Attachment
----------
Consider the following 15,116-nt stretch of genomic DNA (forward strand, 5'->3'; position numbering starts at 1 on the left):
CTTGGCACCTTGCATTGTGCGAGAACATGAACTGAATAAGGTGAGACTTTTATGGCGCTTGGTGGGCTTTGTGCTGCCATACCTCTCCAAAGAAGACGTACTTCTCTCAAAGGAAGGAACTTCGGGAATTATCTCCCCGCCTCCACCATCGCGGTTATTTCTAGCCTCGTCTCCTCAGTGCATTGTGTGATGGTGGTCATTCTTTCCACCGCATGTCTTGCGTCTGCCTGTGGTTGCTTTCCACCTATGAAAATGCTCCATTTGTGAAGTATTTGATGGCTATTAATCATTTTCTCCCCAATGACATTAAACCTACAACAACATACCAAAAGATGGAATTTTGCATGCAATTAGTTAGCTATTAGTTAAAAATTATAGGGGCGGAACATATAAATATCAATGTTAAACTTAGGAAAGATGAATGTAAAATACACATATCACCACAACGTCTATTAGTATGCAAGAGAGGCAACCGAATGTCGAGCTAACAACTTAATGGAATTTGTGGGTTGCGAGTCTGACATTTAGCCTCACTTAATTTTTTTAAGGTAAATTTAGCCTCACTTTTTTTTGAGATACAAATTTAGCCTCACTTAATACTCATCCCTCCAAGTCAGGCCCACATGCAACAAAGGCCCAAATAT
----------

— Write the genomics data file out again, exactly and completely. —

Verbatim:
Consider the following 15,116-nt stretch of genomic DNA (forward strand, 5'->3'; position numbering starts at 1 on the left):
CTTGGCACCTTGCATTGTGCGAGAACATGAACTGAATAAGGTGAGACTTTTATGGCGCTTGGTGGGCTTTGTGCTGCCATACCTCTCCAAAGAAGACGTACTTCTCTCAAAGGAAGGAACTTCGGGAATTATCTCCCCGCCTCCACCATCGCGGTTATTTCTAGCCTCGTCTCCTCAGTGCATTGTGTGATGGTGGTCATTCTTTCCACCGCATGTCTTGCGTCTGCCTGTGGTTGCTTTCCACCTATGAAAATGCTCCATTTGTGAAGTATTTGATGGCTATTAATCATTTTCTCCCCAATGACATTAAACCTACAACAACATACCAAAAGATGGAATTTTGCATGCAATTAGTTAGCTATTAGTTAAAAATTATAGGGGCGGAACATATAAATATCAATGTTAAACTTAGGAAAGATGAATGTAAAATACACATATCACCACAACGTCTATTAGTATGCAAGAGAGGCAACCGAATGTCGAGCTAACAACTTAATGGAATTTGTGGGTTGCGAGTCTGACATTTAGCCTCACTTAATTTTTTTAAGGTAAATTTAGCCTCACTTTTTTTTGAGATACAAATTTAGCCTCACTTAATACTCATCCCTCCAAGTCAGGCCCACATGCAACAAAGGCCCAAATAT